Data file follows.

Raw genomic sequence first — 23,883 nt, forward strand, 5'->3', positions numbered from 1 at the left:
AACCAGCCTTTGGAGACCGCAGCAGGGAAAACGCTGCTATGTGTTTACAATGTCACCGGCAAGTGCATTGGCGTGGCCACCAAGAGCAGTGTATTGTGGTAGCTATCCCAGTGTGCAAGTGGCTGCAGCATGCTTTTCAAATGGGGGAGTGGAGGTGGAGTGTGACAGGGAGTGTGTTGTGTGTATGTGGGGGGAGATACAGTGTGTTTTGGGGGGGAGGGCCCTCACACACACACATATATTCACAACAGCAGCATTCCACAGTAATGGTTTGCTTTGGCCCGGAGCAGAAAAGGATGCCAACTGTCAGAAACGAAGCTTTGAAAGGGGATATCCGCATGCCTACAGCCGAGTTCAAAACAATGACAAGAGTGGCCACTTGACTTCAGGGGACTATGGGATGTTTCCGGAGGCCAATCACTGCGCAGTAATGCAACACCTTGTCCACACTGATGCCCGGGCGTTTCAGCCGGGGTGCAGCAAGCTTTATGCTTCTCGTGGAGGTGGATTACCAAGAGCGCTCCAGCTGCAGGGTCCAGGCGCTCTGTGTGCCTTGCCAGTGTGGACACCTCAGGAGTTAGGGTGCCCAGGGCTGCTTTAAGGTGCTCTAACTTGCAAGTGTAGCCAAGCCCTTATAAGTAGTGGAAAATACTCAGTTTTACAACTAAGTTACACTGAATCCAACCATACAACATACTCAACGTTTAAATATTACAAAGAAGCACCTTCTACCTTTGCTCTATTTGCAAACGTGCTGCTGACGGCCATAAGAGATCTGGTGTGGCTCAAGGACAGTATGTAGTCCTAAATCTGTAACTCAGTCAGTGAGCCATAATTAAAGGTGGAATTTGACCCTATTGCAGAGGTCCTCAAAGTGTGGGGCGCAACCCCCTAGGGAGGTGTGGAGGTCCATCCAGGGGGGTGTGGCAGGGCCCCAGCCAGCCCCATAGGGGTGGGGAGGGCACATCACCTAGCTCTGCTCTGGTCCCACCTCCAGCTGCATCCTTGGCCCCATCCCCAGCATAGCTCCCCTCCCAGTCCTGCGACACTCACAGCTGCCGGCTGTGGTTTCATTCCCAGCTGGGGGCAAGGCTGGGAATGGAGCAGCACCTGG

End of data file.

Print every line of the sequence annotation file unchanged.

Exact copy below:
Raw genomic sequence first — 23,883 nt, forward strand, 5'->3', positions numbered from 1 at the left:
AACCAGCCTTTGGAGACCGCAGCAGGGAAAACGCTGCTATGTGTTTACAATGTCACCGGCAAGTGCATTGGCGTGGCCACCAAGAGCAGTGTATTGTGGTAGCTATCCCAGTGTGCAAGTGGCTGCAGCATGCTTTTCAAATGGGGGAGTGGAGGTGGAGTGTGACAGGGAGTGTGTTGTGTGTATGTGGGGGGAGATACAGTGTGTTTTGGGGGGGAGGGCCCTCACACACACACATATATTCACAACAGCAGCATTCCACAGTAATGGTTTGCTTTGGCCCGGAGCAGAAAAGGATGCCAACTGTCAGAAACGAAGCTTTGAAAGGGGATATCCGCATGCCTACAGCCGAGTTCAAAACAATGACAAGAGTGGCCACTTGACTTCAGGGGACTATGGGATGTTTCCGGAGGCCAATCACTGCGCAGTAATGCAACACCTTGTCCACACTGATGCCCGGGCGTTTCAGCCGGGGTGCAGCAAGCTTTATGCTTCTCGTGGAGGTGGATTACCAAGAGCGCTCCAGCTGCAGGGTCCAGGCGCTCTGTGTGCCTTGCCAGTGTGGACACCTCAGGAGTTAGGGTGCCCAGGGCTGCTTTAAGGTGCTCTAACTTGCAAGTGTAGCCAAGCCCTTATAAGTAGTGGAAAATACTCAGTTTTACAACTAAGTTACACTGAATCCAACCATACAACATACTCAACGTTTAAATATTACAAAGAAGCACCTTCTACCTTTGCTCTATTTGCAAACGTGCTGCTGACGGCCATAAGAGATCTGGTGTGGCTCAAGGACAGTATGTAGTCCTAAATCTGTAACTCAGTCAGTGAGCCATAATTAAAGGTGGAATTTGACCCTATTGCAGAGGTCCTCAAAGTGTGGGGCGCAACCCCCTAGGGAGGTGTGGAGGTCCATCCAGGGGGGTGTGGCAGGGCCCCAGCCAGCCCCATAGGGGTGGGGAGGGCACATCACCTAGCTCTGCTCTGGTCCCACCTCCAGCTGCATCCTTGGCCCCATCCCCAGCATAGCTCCCCTCCCAGTCCTGCGACACTCACAGCTGCCGGCTGTGGTTTCATTCCCAGCTGGGGGCAAGGCTGGGAATGGAGCAGCACCTGG